The rates of stroke and heart disease are about four times higher for Native Hawaiians than for non-Hispanic whites, according to EurekAlert. Can a traditional dance program help?
In research presented at the American Heart Association's Hypertension 2019 Scientific Sessions in September, traditional hula dancing was shown to help Native Hawaiians manage and lower their blood pressure. This population tends to have strokes and develop heart disease about 10 years before white and Asian people in Hawaii. Even with treatment for hypertension, they often struggle to control their blood pressure, according to Keawe'aimoku Kaholokula, Ph.D., lead author of the study and professor and chair of the department of Native Hawaiian health at the University of Hawaii at Manoa in Honolulu.
"We created an intervention based on hula, the traditional dance of Native Hawaiians, which can be performed at different levels of intensity by men and women of all ages and is practiced as a form of cultural and creative expression," Kaholokula said.
This research intervention worked with more than 250 Native Hawaiians of an average age of 58 years. About 80 percent were female and all were receiving medical treatment for high blood pressure. Everyone in the study went through three sessions of hypertension and healthy lifestyle education, after which the participants were randomly assigned to the hula intervention or to a control group that received no further training or support. The Hula group went to hula classes twice a week for three months and then to one monthly lesson for three more months. Individual, self-directed practice and group activities relating back to the hypertension and healthy behavior education were also included.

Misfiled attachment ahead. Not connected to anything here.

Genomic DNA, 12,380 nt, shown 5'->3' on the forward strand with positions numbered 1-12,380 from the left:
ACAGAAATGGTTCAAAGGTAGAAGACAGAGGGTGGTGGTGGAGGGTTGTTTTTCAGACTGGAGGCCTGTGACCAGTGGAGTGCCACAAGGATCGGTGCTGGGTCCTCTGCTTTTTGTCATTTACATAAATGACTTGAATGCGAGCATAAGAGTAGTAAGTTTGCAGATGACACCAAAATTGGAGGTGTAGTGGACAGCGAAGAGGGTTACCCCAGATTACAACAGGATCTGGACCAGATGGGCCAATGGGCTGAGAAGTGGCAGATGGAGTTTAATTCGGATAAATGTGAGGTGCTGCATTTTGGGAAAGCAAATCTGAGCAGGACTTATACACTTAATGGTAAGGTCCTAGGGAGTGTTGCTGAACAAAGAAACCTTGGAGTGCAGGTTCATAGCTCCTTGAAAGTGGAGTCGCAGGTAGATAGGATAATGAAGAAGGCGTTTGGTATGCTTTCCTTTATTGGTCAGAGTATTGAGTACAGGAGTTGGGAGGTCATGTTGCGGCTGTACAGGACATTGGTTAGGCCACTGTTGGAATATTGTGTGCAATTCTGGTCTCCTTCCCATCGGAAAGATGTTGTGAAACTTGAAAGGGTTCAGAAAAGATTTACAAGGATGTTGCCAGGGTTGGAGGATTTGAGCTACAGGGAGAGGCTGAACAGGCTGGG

People who practiced hula were more likely to have lowered their blood pressure to under 130/80 mmHg and were able to maintain these improvements at one-year follow-up (six months after the hula study’s classes ended).
"While the physical benefits of dancing hula are clear, other positive impacts include creating family-like social support and increasing self-confidence and acceptance of others," said Mapuana de Silva, a hula cultural expert and study consultant, said. This study was funded by the National Heart, Lung, and Blood Institute. Learn more about hula, known as “the heartbeat of the Hawaiian people,” below.
Article source: EurekAlert